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Data-driven modeling of T cell activation

Schulze, Anna

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T cells accurately discriminate between antigens that have only moderately different affinities. The decision of whether the cell is activated or not is made during the initial stages of membrane-proximal signaling triggered by the T cell receptor (TCR). Several mechanistic models have been proposed to explain the highly specific and sensitive recognition of peptide-MHC ligands. Prominent among them is the kinetic proofreading model that accounts for the high specificity of the ligand discrimination by the TCR based on ligand dwell time. Open questions of central importance are (1) whether kinetic proofreading is indeed realized in TCR signal transduction and (2) how information about ligand binding to the TCR is transduced to the cell interior. In this work, we addressed these questions quantitatively by means of two data–based models. Our models describe the dynamics of two core modules of TCR activation: the TCR signaling module and the Src–family kinase regulation module. The model of TCR signaling accounts for the reversible phosphorylation of im- munoreceptor tyrosine–based activation motifs (ITAMs) in the TCR complex by the kinase Lck and the phosphatase CD45, and the subsequent recruitment and phosphorylation of the pivotal kinase ZAP70. We parameterize the model using ki- netic measurements of phosphorylation status and protein-protein interactions. The model constrained by these data allows for kinetic proofreading of ligand dwell time; however, this capacity depends on the mechanism of signal initiation. Neither an enhancement of phosphorylation nor a reduction of phosphatase activity alone allow the TCR to discriminate ligand dwell times, whereas a combination of both effects yields kinetic proofreading behavior. TCR signaling is driven by the Src–family kinase Lck: thus we investigated the dynamic regulation of Lck activity in the second model. The parameterization of this model is based on dose–response data of wild type Lck and Lck chimeras with altered membrane targeting. These data allow us to determine the model parameters within narrow confidence bounds enabling us to make quantitative predictions with the model. We find that Lck activity is regulated jointly by its subcellular localization, trans–autophosphorylation of the activating tyrosine residue and the activity of the phosphatase CD45 in the proximity of Lck. Mechanistically, CD45 mediates both activating and inhibitory dephosphorylations of Lck. Physiologically, we find that CD45 has a solely inhibitory effect on Lck activity. Interestingly, this inhibitory action could synergize with the mechanisms modeled in the TCR signaling model to support kinetic proofreading. In summary, our results show how data-driven mathematical modeling, can be used to dissect the complexity of TCR activation on a quantitative basis.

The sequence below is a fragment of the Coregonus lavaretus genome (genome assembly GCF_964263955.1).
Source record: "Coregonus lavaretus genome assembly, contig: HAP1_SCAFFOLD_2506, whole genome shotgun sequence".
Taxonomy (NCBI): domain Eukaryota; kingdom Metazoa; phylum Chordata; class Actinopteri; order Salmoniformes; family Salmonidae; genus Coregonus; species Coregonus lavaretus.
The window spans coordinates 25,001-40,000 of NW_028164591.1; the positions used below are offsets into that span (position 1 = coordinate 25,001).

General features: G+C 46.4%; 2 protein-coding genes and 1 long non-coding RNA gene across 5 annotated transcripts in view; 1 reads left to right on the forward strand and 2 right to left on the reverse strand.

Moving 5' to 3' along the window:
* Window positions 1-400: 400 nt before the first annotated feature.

Item Type: Dissertation
Supervisor: Höfer, Prof. Dr. Thomas
Date of thesis defense: 24 June 2014
Date Deposited: 01 Sep 2014 08:45
Date: 2014
Faculties / Institutes: The Faculty of Bio Sciences > Dean's Office of the Faculty of Bio Sciences
Subjects: 500 Natural sciences and mathematics
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